The pressure has been seen in two ways—some key elements of cost have risen in Asia while European and US manufacturers have
taken steps to make their businesses more cost effective. Some Asian companies have been slow to appreciate this, however.
The costs of investment in Asian countries remain significantly lower, and this will continue to drive the dynamics of outsourcing
Roundtable participants: a snapshot of company capabilities and positioning
While costs in Asia have been rising at a faster rate than in the West, the differential in costs is still very large due
to the abundant technical pool available in the emerging countries. The cost of FTEs (full-time equivalents) for chemistry
or formulation work continues to be approximately 50–60% of the costs encountered in the West and is likely to remain at those
levels for at least the next five to seven years.
The challenge to Asian companies in competitiveness is often not from cost-per-hour, but productivity due to tools, techniques,
and drug-development approaches. A large number of scientists of Indian/Chinese origin from the West are now returning to
their homeland and helping train the larger scientific population in these techniques. The access to state-of-the-art equipment
is also helping making step improvements in productivity, but there is still a ways to go.
On the horizon...
Current economic conditions have driven down the cost of energy and raw materials from their peak in 2008. In a tighter market,
such as we have experienced in the last few quarters, there is more of a willingness on the part of suppliers to negotiate
the price of raw materials. If we continue to reduce the cost of raw materials while maintaining strict quality standards,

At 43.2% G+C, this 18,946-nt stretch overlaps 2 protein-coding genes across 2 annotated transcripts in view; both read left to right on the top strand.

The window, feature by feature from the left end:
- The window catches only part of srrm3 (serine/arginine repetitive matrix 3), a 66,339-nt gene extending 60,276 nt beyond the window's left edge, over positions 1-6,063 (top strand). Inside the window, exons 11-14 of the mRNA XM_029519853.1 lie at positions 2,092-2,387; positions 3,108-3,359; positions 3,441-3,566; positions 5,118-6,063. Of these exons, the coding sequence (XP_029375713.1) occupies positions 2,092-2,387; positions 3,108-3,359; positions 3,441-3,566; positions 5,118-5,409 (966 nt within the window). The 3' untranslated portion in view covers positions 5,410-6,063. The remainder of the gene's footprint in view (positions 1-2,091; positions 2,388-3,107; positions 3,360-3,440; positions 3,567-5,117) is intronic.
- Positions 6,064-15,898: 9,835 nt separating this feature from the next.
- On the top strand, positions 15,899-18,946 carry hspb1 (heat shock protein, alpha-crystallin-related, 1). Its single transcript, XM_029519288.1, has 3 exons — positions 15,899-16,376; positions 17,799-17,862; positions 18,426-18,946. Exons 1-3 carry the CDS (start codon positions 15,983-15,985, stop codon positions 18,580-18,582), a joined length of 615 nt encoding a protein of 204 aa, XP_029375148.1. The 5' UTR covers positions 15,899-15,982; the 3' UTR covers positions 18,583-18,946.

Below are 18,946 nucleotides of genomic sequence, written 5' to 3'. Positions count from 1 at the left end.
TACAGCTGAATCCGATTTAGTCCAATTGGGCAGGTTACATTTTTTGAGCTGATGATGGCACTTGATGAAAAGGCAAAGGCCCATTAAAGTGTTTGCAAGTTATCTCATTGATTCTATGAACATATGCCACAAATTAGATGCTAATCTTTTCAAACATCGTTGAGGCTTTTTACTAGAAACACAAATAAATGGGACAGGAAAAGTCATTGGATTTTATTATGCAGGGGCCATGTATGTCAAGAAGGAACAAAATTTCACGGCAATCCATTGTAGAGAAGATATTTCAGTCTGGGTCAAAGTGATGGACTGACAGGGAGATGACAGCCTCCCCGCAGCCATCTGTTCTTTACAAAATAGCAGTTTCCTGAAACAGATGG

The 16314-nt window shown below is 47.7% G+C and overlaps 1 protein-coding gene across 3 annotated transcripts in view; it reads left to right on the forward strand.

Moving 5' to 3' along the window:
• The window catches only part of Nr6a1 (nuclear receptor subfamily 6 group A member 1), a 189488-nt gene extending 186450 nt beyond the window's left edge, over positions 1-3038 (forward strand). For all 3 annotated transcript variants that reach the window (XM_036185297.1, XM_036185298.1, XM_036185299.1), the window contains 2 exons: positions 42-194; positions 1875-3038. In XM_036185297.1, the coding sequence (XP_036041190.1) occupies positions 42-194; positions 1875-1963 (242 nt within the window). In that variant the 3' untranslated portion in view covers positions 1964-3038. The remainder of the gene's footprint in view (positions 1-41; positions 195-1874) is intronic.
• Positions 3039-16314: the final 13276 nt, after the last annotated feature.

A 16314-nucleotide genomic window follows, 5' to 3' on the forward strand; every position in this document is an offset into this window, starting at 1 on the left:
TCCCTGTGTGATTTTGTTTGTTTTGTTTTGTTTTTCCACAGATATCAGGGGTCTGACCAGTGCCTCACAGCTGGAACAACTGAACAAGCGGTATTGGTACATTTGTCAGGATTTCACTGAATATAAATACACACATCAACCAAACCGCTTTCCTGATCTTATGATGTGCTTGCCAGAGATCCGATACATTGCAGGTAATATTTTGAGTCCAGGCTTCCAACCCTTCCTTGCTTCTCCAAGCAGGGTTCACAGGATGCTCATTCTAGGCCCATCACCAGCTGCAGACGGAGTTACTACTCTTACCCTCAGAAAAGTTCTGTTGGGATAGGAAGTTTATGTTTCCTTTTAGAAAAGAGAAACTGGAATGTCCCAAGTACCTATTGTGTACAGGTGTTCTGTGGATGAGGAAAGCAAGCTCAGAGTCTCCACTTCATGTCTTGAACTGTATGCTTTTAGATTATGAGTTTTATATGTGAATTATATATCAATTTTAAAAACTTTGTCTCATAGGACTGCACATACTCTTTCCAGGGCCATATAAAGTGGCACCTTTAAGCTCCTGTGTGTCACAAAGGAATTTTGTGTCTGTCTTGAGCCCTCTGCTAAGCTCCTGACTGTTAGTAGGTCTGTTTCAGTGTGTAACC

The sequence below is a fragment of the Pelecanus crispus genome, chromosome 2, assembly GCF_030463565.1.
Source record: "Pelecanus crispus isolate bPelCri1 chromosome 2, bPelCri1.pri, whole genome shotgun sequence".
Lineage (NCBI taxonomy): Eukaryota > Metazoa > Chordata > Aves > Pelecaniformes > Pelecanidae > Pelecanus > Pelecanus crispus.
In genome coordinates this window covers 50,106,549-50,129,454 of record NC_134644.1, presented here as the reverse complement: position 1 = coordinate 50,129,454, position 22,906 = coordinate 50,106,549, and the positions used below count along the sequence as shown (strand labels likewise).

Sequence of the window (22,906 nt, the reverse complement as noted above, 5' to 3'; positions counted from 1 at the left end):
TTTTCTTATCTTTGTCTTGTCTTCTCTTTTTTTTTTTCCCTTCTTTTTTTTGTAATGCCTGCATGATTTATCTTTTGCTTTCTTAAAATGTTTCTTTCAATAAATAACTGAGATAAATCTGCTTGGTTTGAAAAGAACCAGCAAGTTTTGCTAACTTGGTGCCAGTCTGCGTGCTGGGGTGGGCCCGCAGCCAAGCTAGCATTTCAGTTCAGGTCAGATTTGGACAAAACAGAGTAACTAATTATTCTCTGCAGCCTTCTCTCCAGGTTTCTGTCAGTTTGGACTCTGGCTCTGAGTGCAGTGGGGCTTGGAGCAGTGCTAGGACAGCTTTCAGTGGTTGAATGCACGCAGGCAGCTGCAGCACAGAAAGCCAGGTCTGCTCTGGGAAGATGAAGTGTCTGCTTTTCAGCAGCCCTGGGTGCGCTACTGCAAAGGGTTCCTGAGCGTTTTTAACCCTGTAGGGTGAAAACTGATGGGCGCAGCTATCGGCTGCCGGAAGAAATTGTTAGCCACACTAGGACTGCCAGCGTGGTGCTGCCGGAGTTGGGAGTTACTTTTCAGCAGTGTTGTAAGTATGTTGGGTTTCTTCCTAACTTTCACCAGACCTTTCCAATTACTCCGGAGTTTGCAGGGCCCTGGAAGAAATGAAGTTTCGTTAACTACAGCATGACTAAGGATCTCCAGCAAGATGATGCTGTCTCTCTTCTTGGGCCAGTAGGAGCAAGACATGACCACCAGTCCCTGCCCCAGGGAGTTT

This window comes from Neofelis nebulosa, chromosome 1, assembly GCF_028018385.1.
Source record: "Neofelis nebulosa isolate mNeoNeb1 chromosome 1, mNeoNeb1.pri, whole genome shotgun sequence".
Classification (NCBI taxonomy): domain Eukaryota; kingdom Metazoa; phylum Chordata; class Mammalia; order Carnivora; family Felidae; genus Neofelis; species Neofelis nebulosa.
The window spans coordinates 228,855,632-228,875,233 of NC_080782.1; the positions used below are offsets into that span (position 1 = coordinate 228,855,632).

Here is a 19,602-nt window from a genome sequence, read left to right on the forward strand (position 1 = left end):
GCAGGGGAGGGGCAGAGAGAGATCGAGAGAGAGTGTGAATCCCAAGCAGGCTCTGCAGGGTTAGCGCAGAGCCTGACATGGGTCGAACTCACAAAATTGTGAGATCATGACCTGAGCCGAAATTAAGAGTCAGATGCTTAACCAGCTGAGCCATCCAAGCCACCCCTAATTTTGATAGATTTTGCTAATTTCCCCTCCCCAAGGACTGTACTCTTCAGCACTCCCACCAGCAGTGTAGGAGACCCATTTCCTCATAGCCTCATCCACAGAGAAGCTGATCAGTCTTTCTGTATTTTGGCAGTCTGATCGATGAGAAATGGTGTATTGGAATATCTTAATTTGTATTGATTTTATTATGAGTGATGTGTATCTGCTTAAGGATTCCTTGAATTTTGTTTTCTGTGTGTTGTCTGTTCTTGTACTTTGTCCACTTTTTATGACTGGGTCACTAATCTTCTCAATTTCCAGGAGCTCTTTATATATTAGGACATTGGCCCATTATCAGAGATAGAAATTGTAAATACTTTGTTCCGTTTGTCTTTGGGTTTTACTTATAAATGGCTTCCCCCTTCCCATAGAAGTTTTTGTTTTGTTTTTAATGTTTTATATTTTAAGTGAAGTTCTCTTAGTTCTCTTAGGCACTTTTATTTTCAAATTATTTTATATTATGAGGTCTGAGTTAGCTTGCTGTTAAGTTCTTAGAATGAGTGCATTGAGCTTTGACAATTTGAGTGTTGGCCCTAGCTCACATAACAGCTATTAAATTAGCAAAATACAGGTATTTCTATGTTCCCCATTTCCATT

we can provide the customer with the assurance that less expensive does not mean lower quality. Hiring and retaining a qualified
workforce is also a priority. Customers have expressed a concern about the level of internal resources required to manage
an outsourced project at some of the Asia-based companies with which they have worked. This utilization of internal resources
adds to the true project cost. [We feel] using a US-based point of contact, if necessary, and solid project-management skills
provides an optimum interface for reducing the need for a customer to dedicate internal resources. Managing a project across
multiple locations requires us to recognize potential issues, including cultural barriers, time-zone differences, and potentially
logistical issues, but [we] strive to make the experience feel like it is all being done under one roof.
India's impressive technical and scientific talent and resources are paramount to any perceived or actual cost differentials
available in that market. Certainly the industry—like all industries—is facing additional cost pressures in the current economic
environment. However, cost pressures are inherent in drug development in any economy, and drug developers should be seeking
outsourcing partners that understand their program, challenges and objectives, and who will be able to work strategically
with them to advance their drug-development programs in an integrated network and deliver results on time, regardless of geographic